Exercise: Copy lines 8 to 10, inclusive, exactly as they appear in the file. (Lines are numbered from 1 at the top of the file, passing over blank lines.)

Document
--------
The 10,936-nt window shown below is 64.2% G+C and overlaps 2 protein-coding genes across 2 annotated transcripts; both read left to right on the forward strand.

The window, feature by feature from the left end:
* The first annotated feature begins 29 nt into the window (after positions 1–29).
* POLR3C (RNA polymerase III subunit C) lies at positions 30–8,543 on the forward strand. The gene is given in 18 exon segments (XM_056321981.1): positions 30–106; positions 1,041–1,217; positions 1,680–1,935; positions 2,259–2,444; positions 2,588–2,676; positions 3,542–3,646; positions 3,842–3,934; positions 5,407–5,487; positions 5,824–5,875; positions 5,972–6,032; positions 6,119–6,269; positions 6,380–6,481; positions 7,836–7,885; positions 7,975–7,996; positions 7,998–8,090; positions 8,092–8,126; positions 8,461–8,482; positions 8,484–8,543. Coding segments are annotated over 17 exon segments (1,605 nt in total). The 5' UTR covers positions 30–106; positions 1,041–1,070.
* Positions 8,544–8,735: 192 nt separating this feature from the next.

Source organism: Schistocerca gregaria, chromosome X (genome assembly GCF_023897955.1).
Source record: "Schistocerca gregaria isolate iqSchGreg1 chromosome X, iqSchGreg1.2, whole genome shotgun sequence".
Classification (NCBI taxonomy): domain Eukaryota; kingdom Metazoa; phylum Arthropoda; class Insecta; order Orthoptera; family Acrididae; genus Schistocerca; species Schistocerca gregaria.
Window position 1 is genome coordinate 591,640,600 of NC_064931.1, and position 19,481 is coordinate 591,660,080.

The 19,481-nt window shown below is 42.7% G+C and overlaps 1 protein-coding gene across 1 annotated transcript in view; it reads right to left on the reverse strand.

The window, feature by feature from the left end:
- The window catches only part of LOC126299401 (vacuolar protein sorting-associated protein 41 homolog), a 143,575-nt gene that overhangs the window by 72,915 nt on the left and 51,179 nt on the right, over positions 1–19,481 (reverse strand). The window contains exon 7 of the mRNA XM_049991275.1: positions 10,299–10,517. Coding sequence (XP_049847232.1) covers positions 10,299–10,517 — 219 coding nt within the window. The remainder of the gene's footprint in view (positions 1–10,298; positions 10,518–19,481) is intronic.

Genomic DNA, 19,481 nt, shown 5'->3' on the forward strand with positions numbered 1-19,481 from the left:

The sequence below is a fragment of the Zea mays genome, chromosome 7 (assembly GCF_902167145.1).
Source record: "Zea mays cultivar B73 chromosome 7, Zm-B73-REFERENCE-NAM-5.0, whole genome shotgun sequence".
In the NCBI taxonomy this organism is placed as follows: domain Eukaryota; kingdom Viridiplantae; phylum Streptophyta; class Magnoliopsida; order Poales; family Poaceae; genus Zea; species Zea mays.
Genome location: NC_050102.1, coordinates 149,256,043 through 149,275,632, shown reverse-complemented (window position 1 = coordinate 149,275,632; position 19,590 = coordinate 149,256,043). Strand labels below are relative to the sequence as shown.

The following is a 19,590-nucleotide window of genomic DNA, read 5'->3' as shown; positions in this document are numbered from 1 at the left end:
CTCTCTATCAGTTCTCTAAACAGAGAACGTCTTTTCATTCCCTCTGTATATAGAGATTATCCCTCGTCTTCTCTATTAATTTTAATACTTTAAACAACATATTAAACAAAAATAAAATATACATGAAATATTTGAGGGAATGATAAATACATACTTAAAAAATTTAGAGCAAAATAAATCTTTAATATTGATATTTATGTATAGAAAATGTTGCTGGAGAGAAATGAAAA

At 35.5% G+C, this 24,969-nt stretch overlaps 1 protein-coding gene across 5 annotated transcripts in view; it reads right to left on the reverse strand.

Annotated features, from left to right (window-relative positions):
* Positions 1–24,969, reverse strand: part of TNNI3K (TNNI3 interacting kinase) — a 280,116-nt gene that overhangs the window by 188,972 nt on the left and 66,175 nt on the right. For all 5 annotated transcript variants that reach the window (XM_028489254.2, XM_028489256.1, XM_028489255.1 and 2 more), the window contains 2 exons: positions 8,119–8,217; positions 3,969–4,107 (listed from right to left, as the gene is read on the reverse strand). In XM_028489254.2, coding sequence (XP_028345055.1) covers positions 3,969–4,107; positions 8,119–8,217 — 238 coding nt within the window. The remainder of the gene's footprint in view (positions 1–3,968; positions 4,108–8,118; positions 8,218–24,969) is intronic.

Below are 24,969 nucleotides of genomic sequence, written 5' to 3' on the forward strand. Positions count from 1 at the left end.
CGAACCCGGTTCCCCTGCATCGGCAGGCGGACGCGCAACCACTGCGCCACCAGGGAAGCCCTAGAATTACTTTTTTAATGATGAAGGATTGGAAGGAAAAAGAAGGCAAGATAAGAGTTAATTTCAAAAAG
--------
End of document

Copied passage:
Classification (NCBI taxonomy): domain Eukaryota; kingdom Metazoa; phylum Arthropoda; class Insecta; order Orthoptera; family Acrididae; genus Schistocerca; species Schistocerca gregaria.
Window position 1 is genome coordinate 591,640,600 of NC_064931.1, and position 19,481 is coordinate 591,660,080.

The 19,481-nt window shown below is 42.7% G+C and overlaps 1 protein-coding gene across 1 annotated transcript in view; it reads right to left on the reverse strand.